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Tutor, Business Owner, Technology innovator

Thursday, October 6, 2011

Direction of Math education

Before I start, let me really, really, (did I say really?) encourage you to go to this article A New Age for Algebra, by Lindsay Oishi.  Sure it's got some of the same stuff that you have heard already, but it really hits home how much we NEED to support our educators, and not reduce them to budget cut decisions, or "not right fits" because of personality or pedagogical differences.

In the monthly newsletter, Summing Up, NCTM President J. Michael Shaughnessy addresses in his editorial, Let's not Forget Geometry!, that Geometry is just as important as Algebra, but tends to get shoved to the side.  Though not necessarily in favor of a CORE+ style delivery of mathematics, I do think that the Integrated Mathematics approach helps balance this load.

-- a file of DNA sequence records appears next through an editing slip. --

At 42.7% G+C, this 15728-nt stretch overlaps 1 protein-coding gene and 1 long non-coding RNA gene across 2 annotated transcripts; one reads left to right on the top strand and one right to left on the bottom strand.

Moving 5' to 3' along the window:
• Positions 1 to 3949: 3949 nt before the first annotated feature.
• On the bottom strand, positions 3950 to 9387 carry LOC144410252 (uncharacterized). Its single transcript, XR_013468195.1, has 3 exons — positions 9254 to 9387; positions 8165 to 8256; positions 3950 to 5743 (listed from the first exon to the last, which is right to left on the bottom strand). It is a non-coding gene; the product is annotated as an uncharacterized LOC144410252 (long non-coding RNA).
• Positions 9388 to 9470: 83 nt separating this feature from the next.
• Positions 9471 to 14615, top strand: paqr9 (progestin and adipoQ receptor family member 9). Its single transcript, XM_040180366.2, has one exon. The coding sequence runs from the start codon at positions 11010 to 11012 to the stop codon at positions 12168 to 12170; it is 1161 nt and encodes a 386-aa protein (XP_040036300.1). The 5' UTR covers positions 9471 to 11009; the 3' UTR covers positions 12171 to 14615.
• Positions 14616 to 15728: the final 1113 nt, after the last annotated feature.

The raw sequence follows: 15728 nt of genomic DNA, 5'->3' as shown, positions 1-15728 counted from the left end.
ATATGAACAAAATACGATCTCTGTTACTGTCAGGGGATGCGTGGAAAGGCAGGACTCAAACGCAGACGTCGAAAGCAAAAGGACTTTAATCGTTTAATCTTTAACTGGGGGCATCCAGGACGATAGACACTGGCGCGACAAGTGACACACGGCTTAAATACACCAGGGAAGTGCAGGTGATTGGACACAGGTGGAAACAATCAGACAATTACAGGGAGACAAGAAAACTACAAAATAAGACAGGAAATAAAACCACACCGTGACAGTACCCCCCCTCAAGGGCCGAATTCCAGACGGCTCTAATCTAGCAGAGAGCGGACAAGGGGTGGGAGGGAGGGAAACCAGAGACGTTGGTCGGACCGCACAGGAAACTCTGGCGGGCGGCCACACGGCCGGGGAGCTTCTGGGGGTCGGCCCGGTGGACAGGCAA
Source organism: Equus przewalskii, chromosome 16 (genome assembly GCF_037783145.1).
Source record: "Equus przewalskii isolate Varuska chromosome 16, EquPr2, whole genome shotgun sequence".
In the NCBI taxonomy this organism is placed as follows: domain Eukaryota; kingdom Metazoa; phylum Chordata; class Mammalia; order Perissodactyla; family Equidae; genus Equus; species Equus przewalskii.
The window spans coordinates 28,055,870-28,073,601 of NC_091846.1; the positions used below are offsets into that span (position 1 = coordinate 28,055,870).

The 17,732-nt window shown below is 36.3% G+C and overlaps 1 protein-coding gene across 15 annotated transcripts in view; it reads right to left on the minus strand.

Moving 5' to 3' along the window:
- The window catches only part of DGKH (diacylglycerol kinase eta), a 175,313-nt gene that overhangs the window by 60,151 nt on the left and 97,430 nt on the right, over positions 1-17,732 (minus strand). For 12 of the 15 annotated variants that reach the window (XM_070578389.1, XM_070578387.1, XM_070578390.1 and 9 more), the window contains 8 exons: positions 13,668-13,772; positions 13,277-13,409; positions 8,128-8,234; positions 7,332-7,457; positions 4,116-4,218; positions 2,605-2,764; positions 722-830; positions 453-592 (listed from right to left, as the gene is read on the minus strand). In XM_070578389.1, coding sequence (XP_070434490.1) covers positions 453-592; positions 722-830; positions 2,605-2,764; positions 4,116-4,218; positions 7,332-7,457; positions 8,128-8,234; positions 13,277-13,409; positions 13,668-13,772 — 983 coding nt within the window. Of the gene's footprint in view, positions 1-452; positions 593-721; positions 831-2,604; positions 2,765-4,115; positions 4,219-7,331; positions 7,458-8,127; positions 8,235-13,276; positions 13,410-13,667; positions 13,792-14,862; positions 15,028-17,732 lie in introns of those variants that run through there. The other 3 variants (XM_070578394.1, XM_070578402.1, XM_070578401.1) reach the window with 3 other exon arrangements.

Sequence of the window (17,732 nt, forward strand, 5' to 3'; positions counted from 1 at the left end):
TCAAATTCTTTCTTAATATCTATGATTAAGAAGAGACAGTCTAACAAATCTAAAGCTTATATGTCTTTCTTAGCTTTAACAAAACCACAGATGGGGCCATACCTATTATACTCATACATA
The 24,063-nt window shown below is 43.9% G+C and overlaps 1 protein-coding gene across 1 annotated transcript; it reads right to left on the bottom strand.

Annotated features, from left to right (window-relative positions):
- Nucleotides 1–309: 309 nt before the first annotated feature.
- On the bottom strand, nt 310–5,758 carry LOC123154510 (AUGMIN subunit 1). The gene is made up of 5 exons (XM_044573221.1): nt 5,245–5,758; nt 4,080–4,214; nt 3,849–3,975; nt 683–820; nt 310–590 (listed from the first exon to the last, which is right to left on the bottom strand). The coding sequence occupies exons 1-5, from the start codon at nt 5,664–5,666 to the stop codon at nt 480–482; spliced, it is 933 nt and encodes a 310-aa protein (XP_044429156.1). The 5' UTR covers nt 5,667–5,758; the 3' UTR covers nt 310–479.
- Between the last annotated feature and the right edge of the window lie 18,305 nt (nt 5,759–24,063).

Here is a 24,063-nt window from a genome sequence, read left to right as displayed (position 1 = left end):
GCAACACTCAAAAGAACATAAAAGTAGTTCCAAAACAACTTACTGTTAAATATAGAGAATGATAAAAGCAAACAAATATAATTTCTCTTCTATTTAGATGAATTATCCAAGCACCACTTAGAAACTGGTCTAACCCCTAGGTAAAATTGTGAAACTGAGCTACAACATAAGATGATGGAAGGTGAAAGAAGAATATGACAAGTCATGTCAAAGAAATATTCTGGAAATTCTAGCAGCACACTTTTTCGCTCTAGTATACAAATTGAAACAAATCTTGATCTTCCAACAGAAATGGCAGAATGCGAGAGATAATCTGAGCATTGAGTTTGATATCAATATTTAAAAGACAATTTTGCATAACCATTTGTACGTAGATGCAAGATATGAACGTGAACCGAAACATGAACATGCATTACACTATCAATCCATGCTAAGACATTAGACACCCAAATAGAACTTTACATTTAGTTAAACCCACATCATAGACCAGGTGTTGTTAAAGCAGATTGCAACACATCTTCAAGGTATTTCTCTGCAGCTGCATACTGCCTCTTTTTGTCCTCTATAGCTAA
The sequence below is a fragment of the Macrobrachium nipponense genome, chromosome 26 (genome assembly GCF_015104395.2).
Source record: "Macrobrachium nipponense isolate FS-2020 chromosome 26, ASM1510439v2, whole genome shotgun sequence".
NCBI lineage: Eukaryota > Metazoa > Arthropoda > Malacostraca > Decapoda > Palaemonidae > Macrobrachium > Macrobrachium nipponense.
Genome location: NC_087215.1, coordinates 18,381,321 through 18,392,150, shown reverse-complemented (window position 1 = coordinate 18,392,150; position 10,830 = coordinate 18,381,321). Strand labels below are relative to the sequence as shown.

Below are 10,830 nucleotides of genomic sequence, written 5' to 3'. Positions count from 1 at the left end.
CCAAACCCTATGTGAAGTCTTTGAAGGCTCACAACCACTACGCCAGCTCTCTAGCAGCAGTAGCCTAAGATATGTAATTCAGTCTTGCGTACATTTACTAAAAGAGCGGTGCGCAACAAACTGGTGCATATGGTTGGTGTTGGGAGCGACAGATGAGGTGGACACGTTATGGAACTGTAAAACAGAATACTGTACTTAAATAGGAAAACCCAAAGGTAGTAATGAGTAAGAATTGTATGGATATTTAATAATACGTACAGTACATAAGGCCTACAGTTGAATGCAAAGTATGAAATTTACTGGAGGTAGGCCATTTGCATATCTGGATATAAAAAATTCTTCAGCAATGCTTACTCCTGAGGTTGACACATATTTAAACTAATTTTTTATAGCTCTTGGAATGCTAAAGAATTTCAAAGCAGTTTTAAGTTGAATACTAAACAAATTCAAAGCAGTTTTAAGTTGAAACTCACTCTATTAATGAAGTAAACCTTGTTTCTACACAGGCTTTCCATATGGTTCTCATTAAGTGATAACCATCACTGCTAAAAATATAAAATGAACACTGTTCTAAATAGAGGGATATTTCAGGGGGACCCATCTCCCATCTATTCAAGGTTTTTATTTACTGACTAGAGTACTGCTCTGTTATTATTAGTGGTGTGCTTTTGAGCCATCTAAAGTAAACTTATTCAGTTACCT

Jim's Wooden DuckI have to say I agree with the comments Shaughnessy makes. Even as an Algebra teacher, I was not hog wild about math until I took Geometry.  That cued me into my other areas of learning, as I am very much a visual (and tactile) learner .  This gives me an opportunity to pay tribute to a former science teacher of mine, Robert Steinke, who recognized this trait and encouraged me to draw pictures, representations, and create models for what I studied.  My best learning moment wasn't in the classroom session, it was when he taught me how to carve wood before and after class if I wasn't participating in other events.

This also brings me to the reality of online learning, because collaboration HAS to exist because our job to make the other forms of math (problem solving, telling others/explaining math) is NOT a high stakes test item.
I still argue you can't measure a student by what they leave on paper, but what they leave behind for others.